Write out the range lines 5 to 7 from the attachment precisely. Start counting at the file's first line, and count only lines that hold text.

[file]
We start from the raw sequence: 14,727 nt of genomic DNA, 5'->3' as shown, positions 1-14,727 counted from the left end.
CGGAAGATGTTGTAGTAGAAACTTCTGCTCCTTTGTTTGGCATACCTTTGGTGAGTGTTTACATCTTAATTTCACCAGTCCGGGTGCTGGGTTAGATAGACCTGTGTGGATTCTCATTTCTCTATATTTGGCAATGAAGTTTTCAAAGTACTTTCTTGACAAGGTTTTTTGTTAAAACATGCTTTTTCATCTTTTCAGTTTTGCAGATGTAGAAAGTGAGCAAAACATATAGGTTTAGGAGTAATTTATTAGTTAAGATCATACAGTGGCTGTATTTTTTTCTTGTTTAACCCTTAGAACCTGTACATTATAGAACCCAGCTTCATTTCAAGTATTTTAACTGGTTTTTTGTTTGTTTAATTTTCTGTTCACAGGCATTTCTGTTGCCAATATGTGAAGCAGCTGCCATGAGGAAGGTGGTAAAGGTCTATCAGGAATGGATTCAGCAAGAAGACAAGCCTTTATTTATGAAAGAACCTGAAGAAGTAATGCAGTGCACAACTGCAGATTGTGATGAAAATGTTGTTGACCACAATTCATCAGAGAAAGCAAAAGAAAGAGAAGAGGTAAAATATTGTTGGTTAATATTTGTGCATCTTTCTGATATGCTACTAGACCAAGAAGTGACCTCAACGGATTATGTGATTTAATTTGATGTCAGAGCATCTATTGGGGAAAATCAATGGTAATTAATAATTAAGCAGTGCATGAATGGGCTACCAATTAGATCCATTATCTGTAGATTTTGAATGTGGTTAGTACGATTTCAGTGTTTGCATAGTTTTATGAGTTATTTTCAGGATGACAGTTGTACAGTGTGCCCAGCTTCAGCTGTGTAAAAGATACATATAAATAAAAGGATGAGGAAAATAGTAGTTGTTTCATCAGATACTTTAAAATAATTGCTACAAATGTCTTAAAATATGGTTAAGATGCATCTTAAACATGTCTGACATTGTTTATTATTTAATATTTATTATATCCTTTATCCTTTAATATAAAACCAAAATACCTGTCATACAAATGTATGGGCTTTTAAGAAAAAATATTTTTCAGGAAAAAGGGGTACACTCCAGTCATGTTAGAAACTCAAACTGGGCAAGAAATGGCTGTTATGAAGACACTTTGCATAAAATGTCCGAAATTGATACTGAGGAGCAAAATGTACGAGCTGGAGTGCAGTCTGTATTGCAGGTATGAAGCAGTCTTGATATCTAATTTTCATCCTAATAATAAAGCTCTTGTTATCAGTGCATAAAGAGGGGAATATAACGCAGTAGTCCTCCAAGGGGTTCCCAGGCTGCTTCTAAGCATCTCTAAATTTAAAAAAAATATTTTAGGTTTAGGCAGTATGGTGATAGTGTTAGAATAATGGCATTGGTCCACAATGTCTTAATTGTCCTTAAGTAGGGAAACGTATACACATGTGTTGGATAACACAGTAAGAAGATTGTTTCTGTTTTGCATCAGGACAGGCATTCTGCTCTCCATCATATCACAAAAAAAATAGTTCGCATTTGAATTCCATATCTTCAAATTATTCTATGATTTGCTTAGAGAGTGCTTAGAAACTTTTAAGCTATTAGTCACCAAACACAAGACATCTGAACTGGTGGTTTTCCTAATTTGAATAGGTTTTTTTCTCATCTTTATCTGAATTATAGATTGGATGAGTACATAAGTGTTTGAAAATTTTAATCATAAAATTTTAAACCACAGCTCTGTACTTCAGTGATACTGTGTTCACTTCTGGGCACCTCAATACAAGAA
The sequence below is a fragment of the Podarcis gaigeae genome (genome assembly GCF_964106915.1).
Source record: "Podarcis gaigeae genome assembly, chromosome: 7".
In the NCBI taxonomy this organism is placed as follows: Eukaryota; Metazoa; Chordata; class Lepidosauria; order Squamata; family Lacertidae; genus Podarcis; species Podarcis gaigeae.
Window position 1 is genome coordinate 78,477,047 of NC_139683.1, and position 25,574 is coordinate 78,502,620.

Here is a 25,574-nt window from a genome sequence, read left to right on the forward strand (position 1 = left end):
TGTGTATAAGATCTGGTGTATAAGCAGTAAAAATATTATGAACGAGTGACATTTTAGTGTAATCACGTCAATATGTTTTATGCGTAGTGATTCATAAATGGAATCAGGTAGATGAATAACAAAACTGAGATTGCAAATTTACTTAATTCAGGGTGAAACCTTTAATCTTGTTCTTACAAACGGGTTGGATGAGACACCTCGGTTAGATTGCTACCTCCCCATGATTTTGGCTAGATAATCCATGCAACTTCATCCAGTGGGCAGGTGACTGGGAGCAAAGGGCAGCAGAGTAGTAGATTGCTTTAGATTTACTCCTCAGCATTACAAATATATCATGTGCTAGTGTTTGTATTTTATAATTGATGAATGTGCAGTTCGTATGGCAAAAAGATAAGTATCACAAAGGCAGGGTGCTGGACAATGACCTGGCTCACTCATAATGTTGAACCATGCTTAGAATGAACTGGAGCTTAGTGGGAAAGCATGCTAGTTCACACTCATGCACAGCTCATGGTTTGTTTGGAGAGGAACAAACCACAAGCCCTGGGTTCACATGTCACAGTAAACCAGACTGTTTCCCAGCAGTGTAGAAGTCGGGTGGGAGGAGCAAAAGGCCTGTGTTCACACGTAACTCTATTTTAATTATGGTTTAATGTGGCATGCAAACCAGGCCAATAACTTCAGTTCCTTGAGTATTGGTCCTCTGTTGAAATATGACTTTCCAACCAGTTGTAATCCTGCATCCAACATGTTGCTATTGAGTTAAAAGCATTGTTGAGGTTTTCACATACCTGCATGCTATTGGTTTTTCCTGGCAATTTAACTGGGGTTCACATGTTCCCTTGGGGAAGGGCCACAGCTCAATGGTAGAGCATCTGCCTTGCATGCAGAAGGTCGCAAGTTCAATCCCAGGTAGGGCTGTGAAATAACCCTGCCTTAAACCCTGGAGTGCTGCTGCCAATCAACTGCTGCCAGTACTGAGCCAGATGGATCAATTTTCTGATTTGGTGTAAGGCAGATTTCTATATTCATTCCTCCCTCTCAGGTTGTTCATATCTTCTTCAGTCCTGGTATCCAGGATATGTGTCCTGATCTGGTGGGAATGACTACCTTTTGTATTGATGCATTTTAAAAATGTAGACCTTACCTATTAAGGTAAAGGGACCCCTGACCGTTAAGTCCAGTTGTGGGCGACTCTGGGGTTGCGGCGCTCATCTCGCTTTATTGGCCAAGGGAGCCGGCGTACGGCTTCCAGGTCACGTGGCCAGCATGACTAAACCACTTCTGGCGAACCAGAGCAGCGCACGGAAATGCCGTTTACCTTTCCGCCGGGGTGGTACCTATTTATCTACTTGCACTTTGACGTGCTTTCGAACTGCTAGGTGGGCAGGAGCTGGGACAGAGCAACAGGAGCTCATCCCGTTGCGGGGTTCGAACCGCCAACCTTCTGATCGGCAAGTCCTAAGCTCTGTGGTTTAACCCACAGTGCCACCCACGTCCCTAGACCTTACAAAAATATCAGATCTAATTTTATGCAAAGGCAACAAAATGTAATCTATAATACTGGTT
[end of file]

In the NCBI taxonomy this organism is placed as follows: Eukaryota; Metazoa; Chordata; class Lepidosauria; order Squamata; family Lacertidae; genus Podarcis; species Podarcis gaigeae.
Window position 1 is genome coordinate 78,477,047 of NC_139683.1, and position 25,574 is coordinate 78,502,620.

Here is a 25,574-nt window from a genome sequence, read left to right on the forward strand (position 1 = left end):